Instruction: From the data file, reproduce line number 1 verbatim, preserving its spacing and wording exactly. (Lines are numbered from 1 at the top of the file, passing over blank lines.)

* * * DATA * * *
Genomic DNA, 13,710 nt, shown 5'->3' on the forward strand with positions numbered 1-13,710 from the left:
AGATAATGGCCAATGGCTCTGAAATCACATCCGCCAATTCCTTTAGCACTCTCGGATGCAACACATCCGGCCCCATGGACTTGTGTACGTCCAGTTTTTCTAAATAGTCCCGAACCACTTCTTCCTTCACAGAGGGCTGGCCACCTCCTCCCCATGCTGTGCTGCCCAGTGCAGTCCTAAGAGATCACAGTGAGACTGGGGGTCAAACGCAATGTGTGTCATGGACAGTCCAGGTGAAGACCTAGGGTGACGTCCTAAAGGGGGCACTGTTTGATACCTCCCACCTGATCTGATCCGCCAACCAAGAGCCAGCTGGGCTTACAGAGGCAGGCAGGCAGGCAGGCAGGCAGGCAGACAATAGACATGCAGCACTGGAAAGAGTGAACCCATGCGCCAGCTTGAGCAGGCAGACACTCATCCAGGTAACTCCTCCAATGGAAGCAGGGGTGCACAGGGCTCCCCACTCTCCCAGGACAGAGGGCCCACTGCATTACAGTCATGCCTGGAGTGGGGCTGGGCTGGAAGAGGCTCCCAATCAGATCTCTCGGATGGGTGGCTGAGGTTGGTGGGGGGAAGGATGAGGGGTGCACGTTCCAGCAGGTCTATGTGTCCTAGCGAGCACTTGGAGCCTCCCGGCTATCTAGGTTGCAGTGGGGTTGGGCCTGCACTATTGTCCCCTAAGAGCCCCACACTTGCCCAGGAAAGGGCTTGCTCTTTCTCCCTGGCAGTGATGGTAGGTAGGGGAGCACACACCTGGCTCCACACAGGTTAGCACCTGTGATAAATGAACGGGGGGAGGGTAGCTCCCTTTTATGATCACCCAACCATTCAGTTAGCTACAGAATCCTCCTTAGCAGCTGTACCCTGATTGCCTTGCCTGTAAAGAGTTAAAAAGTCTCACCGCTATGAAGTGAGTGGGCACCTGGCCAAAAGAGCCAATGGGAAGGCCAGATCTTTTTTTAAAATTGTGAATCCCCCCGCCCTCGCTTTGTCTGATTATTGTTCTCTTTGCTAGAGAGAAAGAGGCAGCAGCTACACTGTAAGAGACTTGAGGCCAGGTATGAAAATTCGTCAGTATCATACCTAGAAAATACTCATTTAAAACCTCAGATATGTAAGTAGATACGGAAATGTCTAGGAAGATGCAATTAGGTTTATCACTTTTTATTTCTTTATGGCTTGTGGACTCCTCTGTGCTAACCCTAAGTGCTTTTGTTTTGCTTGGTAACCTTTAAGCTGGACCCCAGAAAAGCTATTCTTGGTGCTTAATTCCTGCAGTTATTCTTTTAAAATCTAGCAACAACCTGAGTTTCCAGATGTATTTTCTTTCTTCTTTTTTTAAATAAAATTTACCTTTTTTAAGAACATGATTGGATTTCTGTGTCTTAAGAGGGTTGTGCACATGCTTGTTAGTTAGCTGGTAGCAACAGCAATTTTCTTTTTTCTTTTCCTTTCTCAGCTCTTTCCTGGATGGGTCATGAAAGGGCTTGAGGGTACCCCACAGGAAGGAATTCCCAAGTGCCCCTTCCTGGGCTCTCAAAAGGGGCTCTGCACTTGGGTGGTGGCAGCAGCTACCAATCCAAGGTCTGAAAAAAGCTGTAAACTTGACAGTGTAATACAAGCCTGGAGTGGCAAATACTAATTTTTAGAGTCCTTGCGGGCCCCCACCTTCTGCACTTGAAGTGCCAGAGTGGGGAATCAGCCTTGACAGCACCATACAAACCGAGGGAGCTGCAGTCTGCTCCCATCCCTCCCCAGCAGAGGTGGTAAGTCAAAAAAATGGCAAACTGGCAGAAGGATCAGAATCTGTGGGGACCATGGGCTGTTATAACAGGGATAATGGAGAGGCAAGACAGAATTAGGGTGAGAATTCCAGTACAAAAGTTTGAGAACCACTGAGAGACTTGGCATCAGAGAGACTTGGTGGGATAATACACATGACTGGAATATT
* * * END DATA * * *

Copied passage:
Genomic DNA, 13,710 nt, shown 5'->3' on the forward strand with positions numbered 1-13,710 from the left: